The Next Web took place last week in Amsterdam, Netherlands. With more than 3,500 participants, it’s one of the biggest technology conferences in Europe. This recap looks at the most interesting news that came out of the two day conference.
Google has recently announced that they will propose their experimental transport layer network protocol QUIC as a IETF Standard. Furthermore. Google has provided the first available figures about the improvements in page load time that QUIC makes possible.
Starting with April 21st, 2015, Google will change the algorithm for searches originating from mobile devices to favor websites that are optimized for smartphones. This change will affect searches in all languages worldwide and will have a “significant impact in our search results”, according to Google.
Google has published the paper "Large-scale cluster management at Google with Borg", unveiling details on a technology that was very little spoken about in the past.
The Polymer team has made available Polymer 0.8 alpha with a “proposed API for 1.0” but it is “not compatible with the 0.5 API” having many breaking changes. The library has been optimized for size and performance and it is not yet feature complete.
Google has recently published a paper providing architectural guidelines for creating a scalable and resilient solution running on their cloud platform. This article digests the respective paper extracting the main ideas and advice. These guidelines can be used with minor changes for deploying web applications on other clouds.
Google is going to make Pointer Events the main event type in Chrome, joining ranks with Microsoft, Firefox and leaving out Apple.
Convinced that “whatever can be unit tested should be unit tested”, Mona El Mahdy, a Software Engineer in Test at Google, has written a blog post proposing several approaches to perform unit tests on the user interface of Android applications. Mahdy recommends Robolectric and the Android Studio Gradle plug-in for general unit testing, and Espresso or UI Automator for creating and running UI tests.
Google has released Dart 1.9, bringing fresh support for asynchronous programming. Kevin Moore, product manager for Google, said the release of version 1.9 introduces async methods and await expressions built on top of its existing Future API.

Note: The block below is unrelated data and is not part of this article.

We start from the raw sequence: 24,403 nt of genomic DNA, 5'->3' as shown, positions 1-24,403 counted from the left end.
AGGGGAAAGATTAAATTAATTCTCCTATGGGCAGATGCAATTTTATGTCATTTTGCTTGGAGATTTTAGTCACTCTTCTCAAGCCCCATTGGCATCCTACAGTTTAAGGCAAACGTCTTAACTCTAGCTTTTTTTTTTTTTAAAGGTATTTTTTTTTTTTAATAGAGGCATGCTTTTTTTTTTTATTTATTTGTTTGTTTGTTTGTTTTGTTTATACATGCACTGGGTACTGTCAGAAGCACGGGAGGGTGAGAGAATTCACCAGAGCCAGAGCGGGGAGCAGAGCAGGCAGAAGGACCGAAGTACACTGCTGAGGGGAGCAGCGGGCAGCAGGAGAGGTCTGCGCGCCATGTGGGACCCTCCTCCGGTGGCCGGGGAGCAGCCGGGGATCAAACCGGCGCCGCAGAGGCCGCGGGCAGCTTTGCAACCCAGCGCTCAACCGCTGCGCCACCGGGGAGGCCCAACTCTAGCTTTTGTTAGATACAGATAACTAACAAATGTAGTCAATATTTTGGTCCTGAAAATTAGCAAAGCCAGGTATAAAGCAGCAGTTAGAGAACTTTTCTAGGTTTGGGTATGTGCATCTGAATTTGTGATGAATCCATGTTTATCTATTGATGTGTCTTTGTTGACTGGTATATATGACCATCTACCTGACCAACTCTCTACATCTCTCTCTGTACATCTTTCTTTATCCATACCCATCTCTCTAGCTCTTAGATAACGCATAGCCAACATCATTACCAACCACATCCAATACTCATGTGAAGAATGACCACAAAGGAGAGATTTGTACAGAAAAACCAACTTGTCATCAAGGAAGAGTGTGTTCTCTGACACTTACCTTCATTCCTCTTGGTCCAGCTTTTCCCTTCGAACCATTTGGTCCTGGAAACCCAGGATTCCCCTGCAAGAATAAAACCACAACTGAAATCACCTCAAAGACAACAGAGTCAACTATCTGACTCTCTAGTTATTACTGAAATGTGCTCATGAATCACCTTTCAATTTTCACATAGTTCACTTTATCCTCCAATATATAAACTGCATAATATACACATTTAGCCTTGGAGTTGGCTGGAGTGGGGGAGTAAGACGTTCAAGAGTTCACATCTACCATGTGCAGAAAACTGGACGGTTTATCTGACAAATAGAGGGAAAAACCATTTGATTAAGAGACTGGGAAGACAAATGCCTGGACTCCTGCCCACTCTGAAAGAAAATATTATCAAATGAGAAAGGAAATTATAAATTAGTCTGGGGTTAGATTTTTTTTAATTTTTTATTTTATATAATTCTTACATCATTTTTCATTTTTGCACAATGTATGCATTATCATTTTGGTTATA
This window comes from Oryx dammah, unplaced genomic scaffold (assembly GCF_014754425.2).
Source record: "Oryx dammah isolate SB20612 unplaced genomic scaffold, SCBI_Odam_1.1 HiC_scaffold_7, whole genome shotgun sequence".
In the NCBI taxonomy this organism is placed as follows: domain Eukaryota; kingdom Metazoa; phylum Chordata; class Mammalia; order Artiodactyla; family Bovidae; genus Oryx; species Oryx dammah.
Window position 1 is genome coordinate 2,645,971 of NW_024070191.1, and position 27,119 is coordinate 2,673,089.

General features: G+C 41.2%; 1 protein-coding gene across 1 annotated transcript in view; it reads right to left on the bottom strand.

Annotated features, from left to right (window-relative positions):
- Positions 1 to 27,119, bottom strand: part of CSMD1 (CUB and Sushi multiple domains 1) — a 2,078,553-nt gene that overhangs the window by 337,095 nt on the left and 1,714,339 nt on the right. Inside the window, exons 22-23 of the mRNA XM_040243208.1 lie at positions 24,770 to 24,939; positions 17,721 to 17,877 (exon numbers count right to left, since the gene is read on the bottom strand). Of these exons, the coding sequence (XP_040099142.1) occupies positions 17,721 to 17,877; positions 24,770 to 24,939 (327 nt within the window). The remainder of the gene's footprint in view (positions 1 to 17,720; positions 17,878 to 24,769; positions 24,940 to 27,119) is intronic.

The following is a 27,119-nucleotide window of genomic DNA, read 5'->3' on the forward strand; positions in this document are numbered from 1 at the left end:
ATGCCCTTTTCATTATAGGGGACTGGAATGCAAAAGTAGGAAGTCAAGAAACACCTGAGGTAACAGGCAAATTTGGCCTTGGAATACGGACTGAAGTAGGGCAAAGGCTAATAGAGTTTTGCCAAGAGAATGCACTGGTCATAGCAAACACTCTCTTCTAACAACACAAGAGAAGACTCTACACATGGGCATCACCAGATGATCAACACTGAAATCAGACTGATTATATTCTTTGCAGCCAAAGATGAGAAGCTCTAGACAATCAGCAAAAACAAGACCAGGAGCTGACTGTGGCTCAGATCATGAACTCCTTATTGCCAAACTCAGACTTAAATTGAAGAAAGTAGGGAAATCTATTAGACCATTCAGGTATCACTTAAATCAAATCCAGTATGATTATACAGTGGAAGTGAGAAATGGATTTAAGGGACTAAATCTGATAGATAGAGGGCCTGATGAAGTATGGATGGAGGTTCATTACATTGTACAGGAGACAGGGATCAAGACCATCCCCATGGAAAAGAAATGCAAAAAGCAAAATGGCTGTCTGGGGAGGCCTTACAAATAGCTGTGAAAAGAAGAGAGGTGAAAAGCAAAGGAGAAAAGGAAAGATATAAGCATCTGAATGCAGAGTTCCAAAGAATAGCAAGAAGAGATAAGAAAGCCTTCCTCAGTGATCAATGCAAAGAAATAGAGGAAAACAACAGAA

Bazel, the tool that Google uses to build the majority of its software has been partially open sourced. According to Google, Bazel is aimed to build “code quickly and reliably” and is “critical to Google’s ability to continue to scale its software development practices as the company grows.”
Open Source project hosting sites like SourceForge, Codehaus and Google Code inspired developers to share their code for projects not associated with a foundation like Apache or Eclipse. Over the past few years, these hosting sites have been superseded by GitHub, to the extent that they are closing down over the next year. InfoQ looks back at their contributions and into the future.
Randy Shoup shared his experiences to the QCon London audience in scaling services at Google and eBay, giving advice on building and operating services. A successful services strategy requires end-to-end service ownership, decentralized decision-making and standardization efforts focused on protocols of communications and supporting infrastructure.
So far, Places API has been available as a web service, but now it has been integrated in the recently released Android Play Services 7.0, and a beta program has been started to bring it natively to iOS. On Android, this new API can be used on all OS versions starting with Gingerbread. There are not many details yet on how it will work on iOS.
Google Cloud Monitoring is now available for free whilst in beta to all Google Cloud Platform customers. The service provides dashboards and alerts for cloud-powered applications, giving developers and operations staff insight and metrics to their services.
Are you trying to make performance comparisons between cloud providers? Google, along with a diverse set of collaborators, has released an open-source performance benchmarking framework that tests common workloads across clouds. InfoQ reached out to Google to learn more about this somewhat unusual partnership, and how the industry will benefit from it.